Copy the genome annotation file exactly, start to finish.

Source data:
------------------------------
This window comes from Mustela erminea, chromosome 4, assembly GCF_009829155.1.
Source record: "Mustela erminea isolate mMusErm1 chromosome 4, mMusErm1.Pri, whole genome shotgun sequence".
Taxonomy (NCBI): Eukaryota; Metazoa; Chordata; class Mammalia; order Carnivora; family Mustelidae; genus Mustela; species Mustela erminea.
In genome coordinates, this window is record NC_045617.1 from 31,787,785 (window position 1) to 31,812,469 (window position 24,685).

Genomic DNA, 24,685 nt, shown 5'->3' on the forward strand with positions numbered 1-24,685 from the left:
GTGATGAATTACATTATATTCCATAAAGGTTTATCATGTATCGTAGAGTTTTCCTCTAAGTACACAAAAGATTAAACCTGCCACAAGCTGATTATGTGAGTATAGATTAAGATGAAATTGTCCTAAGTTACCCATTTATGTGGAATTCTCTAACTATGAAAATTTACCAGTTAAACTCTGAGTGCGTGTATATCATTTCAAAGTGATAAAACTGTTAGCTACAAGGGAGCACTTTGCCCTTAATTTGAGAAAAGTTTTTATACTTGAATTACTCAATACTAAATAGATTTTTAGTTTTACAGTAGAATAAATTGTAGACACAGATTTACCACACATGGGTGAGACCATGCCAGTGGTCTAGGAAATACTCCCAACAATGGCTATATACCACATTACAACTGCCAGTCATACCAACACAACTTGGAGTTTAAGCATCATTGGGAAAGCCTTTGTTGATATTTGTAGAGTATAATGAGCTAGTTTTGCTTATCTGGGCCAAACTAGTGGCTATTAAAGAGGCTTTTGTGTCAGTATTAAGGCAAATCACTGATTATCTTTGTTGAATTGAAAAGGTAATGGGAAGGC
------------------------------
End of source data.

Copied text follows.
This window comes from Mustela erminea, chromosome 4, assembly GCF_009829155.1.
Source record: "Mustela erminea isolate mMusErm1 chromosome 4, mMusErm1.Pri, whole genome shotgun sequence".
Taxonomy (NCBI): Eukaryota; Metazoa; Chordata; class Mammalia; order Carnivora; family Mustelidae; genus Mustela; species Mustela erminea.
In genome coordinates, this window is record NC_045617.1 from 31,787,785 (window position 1) to 31,812,469 (window position 24,685).

Genomic DNA, 24,685 nt, shown 5'->3' on the forward strand with positions numbered 1-24,685 from the left:
GTGATGAATTACATTATATTCCATAAAGGTTTATCATGTATCGTAGAGTTTTCCTCTAAGTACACAAAAGATTAAACCTGCCACAAGCTGATTATGTGAGTATAGATTAAGATGAAATTGTCCTAAGTTACCCATTTATGTGGAATTCTCTAACTATGAAAATTTACCAGTTAAACTCTGAGTGCGTGTATATCATTTCAAAGTGATAAAACTGTTAGCTACAAGGGAGCACTTTGCCCTTAATTTGAGAAAAGTTTTTATACTTGAATTACTCAATACTAAATAGATTTTTAGTTTTACAGTAGAATAAATTGTAGACACAGATTTACCACACATGGGTGAGACCATGCCAGTGGTCTAGGAAATACTCCCAACAATGGCTATATACCACATTACAACTGCCAGTCATACCAACACAACTTGGAGTTTAAGCATCATTGGGAAAGCCTTTGTTGATATTTGTAGAGTATAATGAGCTAGTTTTGCTTATCTGGGCCAAACTAGTGGCTATTAAAGAGGCTTTTGTGTCAGTATTAAGGCAAATCACTGATTATCTTTGTTGAATTGAAAAGGTAATGGGAAGGC